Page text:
Tuesday, October 25, 2011

Deck goes on and power run to the meter base

Well, yesterday was scheduled to be the inspection of the geothermal and well but not much else. Inspection went off without a hitch and we were getting prepared for the spray foam (scheduled for today) but were surprised when the power company showed up to trench for the power from the post to the house.  They made quick work of the trench but did manage to snag the drainage tile that runs from under the foundation to the slope in the back of the house.  They only damaged one of the two lines and once they were finished with the cable (which they put in PVC conduit) they left the trench open where the drain tile was so we could repair it.

  I've included more pictures of the house from all angles to show the perspective the deck now adds to it.  It's pretty amazing how much it changes the look of the house.  We still have to dig the footings and put the uprights in but by doing the install this way we get the deck sized appropriately and then dig the footings to match the footprint of the deck.

the crew showed up at about 2:30 to begin preparations for spray foam.  They sealed off the windows by adding to what we had done with housewrap and sprayfoam by stapling a plastic film over all the windows, doors, and exposed beams. This was to help prevent the inevitable spray-foam "dusting" of particulate on those items.  As the foam is sprayed on in a liquid form it creates a slight mist that settles on exposed surfaces - and we wanted to take extra precautions on the vinyl windows to prevent that mist from attaching itself permanently to the vinyl.  Tomorrow brings the real spray-foam application and then we will conduct a blower-door test on the house for the first time to assess the air leakage.  We have also scheduled a more formal multi-point test on Thursday to help us pinpoint any leakage areas so we can seal them before they blow in cellulose on Monday/Tuesday next week.  Today we prepared the Nanogel blankets for attaching them to the butt-joints where concrete is not covered by foam on the interior of the house (about 10" wide, running from the base of the walls up through the knee wall at the top).  We'll also spray-foam to fill the remaining void in those areas where possible so we get max insulation value.  Tomorrow we'll also dig more of the deck footings since we don't want to spend too much time in the house while they're spraying the foam (though we will have some pictures).  We'll also finish repairing the drainage tile since this weekend is supposed to be a bit rainy.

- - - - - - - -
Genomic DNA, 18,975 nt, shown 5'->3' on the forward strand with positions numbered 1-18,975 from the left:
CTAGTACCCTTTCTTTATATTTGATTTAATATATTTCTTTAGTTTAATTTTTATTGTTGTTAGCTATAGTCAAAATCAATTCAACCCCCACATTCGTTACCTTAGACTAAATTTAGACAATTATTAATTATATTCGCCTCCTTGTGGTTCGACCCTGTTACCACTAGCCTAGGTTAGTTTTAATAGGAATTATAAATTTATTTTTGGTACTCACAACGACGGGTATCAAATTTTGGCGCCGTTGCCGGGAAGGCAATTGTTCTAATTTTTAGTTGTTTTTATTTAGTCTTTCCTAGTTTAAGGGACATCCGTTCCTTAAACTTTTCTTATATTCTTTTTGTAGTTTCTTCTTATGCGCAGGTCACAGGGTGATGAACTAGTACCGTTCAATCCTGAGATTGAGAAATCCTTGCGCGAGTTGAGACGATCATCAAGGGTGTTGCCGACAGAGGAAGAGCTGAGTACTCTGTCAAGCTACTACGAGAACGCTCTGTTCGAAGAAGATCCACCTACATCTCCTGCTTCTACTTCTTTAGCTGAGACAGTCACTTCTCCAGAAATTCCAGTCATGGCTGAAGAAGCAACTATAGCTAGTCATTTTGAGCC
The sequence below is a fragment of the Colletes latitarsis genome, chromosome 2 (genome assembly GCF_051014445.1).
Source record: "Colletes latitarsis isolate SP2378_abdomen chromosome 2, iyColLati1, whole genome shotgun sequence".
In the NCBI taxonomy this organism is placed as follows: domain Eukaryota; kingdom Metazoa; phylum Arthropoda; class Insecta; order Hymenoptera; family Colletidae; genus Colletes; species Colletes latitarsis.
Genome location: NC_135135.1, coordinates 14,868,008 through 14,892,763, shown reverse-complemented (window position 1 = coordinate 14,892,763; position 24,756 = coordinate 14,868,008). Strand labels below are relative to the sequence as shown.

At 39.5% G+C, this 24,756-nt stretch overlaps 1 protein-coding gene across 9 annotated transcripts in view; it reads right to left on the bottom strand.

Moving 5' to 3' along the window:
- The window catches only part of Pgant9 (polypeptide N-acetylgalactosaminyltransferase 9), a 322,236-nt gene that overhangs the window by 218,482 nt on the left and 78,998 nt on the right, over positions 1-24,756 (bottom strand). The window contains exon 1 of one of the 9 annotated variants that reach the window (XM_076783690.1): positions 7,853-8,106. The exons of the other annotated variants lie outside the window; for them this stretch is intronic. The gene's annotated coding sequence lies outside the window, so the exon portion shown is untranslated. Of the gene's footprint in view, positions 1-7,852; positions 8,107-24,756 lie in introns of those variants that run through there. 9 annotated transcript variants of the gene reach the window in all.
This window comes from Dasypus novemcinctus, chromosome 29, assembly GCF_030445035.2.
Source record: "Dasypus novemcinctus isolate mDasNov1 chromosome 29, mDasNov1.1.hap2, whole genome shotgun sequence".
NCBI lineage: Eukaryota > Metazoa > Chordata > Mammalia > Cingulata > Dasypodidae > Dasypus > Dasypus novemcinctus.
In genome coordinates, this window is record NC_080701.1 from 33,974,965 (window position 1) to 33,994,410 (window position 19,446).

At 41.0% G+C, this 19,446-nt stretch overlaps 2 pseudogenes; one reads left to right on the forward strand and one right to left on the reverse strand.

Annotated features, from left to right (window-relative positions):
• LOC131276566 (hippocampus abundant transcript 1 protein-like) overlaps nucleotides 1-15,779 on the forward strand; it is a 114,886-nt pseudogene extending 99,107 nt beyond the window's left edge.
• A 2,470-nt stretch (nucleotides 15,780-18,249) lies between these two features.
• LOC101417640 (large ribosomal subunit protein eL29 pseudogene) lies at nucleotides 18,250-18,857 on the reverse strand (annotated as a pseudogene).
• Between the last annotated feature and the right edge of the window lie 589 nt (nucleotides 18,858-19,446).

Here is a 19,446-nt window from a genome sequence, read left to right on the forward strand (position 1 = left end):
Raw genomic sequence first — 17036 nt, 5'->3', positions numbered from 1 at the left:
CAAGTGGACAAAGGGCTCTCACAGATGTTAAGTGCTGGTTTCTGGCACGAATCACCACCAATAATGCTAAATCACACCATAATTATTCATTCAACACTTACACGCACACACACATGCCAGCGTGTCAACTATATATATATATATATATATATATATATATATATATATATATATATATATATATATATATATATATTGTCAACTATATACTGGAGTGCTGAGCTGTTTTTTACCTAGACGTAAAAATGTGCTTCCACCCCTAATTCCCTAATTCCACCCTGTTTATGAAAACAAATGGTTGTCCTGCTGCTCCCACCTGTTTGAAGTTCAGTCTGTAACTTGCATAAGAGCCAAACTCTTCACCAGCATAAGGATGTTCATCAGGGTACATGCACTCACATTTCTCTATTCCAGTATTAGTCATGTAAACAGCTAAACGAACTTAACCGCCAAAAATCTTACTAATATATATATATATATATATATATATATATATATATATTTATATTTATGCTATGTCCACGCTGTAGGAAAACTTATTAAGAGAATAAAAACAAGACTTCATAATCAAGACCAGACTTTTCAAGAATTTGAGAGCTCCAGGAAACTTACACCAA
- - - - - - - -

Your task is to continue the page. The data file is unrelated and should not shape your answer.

The well and goethermal trenches - well is the one at the base of this picture and geothermal comes in from the left then they both follow the same trench to the house.

Looking up towards the geothermal well - the loop (2 pipes) can be seen at the bottom of the trench here.

This is the geothermal well (at the base of the picture) and the loop running to the house.

Looking down at the geothermal well - note they simply snapped off the PVC sleeve and ran the loop over the edge.
Here's the recent power trench with the PVC conduit installed (you can see the cable coming out of the meter base on the left) and just where you see the start of the conduit in the trench is the gravel that contained the drainage tile. 

View of the house from the North East corner.

Looking from Northeast to Southwest.

This gives perspective to the deck and shows how it changes the otherwise plain looking back of the house.  We did manage to eat lunch on a 4x8 sheet of OSB placed on the deck framing yesterday.  

Another view of the back - looking from Southeast to Northwest.

The full back of the house.  This picture was taken at about 5:00 in the afternoon.

Looking at the deck from the Northwest corner.

And the view from the West.

Looking down the back of the house - from the Southwest corner.  The deck is about 5' off the ground at the close end and approaches 7' at the far end.

Friday, October 21, 2011

Rough-In inspection passed, wells are plumbed, deck goes on, facia and soffit complete

Yep, it's been another very busy week this week.  The framers worked on Saturday to finish installing the hardi-board and hardi-panels on the facia, soffit, clerestory, and garage.  The look of the house changed significantly with that addition.  They also worked on the pocket door to the living room but they second guessed their work and changed it from the double (as it was supposed to be) to a single 2'6" pocket door.  Needless to say that looked like a dungeon even without drywall.  When the framers came on Monday to finish more of the punch list, they successfully made the double pocket door as intended, which looks much better.